Luckily we quite like courgettes and if necessary can probably find someone who’ll take any spares but if all else fails then the excess can easily go to the pigs and chickens

You can have too many courgettes
You can have too many courgettes

Planning seems to be paying off

I’ll probably change my mind when summer gets here but at the moment this is definitely my favourite time of year. The first swallow arrived yesterday – only 5 days later than last year – which I’m definitely taking as a good sign even though it was only one bird so far.

There is so much happening right now with the seeds starting to put on some impressive growth and the effort put in through the winter with the planting plans starting to pay off.

I’ve even managed to resist the urge to plant too much too soon this year which is a first for me. Having said that I think I might still have planted a little too much but at least it wasn’t too soon!

Original raised bed plan
Original raised bed plan

The only minor change to the original plans I’d made during the winter was to also plant a selection of flower seeds as well as vegetable and herb seeds. I suspect that this helped to ease my excessive planting urge because I could plant other seeds instead.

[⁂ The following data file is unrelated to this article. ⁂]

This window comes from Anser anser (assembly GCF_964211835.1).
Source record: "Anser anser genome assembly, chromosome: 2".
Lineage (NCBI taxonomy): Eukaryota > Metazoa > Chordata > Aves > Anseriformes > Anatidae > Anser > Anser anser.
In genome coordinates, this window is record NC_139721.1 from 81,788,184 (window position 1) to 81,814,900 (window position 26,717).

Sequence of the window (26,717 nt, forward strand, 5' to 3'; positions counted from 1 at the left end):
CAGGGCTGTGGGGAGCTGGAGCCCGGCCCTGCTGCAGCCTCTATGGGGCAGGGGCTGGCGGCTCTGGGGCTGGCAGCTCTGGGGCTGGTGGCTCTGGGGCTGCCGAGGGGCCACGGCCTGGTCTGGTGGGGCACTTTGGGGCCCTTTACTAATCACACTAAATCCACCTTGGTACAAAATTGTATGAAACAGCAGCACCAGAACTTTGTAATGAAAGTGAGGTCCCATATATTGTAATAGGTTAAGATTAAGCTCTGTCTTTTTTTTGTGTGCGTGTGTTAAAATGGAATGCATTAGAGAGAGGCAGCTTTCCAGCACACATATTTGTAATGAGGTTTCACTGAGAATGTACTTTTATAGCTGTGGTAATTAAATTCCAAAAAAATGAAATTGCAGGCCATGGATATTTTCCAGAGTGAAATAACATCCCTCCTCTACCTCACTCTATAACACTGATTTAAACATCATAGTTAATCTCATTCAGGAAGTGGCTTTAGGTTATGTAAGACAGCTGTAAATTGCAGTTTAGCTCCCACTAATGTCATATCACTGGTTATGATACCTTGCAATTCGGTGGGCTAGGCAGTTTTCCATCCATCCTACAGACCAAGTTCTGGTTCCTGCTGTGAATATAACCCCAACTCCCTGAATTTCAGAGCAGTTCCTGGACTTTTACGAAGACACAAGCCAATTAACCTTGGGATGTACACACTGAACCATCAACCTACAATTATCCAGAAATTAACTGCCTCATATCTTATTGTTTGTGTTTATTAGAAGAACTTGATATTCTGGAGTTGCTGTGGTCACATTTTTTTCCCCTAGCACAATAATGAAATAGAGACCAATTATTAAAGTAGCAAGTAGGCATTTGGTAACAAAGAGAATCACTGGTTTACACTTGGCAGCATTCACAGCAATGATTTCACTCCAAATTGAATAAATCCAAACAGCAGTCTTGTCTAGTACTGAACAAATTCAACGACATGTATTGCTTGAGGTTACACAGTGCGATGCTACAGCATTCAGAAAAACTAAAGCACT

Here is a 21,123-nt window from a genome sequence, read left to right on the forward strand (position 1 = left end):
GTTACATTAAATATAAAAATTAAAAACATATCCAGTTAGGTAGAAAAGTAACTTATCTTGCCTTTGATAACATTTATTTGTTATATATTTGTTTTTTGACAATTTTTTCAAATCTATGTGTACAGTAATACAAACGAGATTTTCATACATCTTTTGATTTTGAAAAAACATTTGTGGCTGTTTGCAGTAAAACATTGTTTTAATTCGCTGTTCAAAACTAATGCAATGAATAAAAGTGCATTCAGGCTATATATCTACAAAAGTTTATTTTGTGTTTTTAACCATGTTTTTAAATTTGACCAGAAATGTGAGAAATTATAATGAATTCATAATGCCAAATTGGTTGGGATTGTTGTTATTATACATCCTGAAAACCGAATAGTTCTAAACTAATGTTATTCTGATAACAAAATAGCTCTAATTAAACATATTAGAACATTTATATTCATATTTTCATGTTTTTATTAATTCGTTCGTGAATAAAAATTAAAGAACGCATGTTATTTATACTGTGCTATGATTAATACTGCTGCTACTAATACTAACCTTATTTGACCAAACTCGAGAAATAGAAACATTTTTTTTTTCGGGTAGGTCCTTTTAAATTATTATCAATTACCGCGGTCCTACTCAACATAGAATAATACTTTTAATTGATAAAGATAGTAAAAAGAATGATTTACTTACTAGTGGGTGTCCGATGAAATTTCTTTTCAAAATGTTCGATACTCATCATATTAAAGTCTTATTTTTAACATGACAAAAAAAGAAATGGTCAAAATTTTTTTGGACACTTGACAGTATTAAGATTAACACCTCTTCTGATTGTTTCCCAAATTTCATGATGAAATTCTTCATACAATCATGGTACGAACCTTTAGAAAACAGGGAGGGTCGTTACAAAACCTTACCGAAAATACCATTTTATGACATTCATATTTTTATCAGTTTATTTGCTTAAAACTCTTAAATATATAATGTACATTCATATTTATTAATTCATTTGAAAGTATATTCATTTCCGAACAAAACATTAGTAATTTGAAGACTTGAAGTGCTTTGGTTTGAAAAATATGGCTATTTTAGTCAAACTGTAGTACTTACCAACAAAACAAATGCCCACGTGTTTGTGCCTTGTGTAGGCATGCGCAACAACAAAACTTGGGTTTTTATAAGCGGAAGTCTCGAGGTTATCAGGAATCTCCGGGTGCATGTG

Actually, I now remember that there was another “minor” change when I added the new 20ft long raised bed a few weeks ago. However in my mind that doesn’t really count as breaking the plans because I’m simply adding more growing space for the courgettes which went so well last year.

Next year will certainly be a little different though as there are grand plans in my head for a polytunnel (maybe 10ft x 20ft) and even a greenhouse but I may need to seek approval from my better half before going ahead with all of that!

Where did September go?

Almost without my noticing, the time has just shot by with no blog updates for quite some time. The various demands of the day job and the associated travel have become more of a priority. On top of that, more time is needed to process the pork from our pigs into bacon and sausage then distribute the results to friends and family.

It’s already October and autumn is well underway – at least it is in our part of the world. The success from the relatively small collection of leaves last year has provided some lovely leaf mould so there are plans to increase these efforts this year.

Given the lack of updates recently, this seemed a good time to bring together a few pictures to illustrate the recent results of this years growing season.

The purple podded peas proved to be very productive but for some reason the dwarf beans didn’t do as well as last year. The leeks and carrots were slow to get established but the beetroot performed well as usual. The biggest surprise for me – apart from the crop from the existing strawberry plants – was the swede which I grew for the first time this year. It’s doing very well and proving to be very tasty!

There are hopes for more to come over the next few weeks particularly from the new raised beds. But it won’t be long before thoughts will have to turn to planning for next year!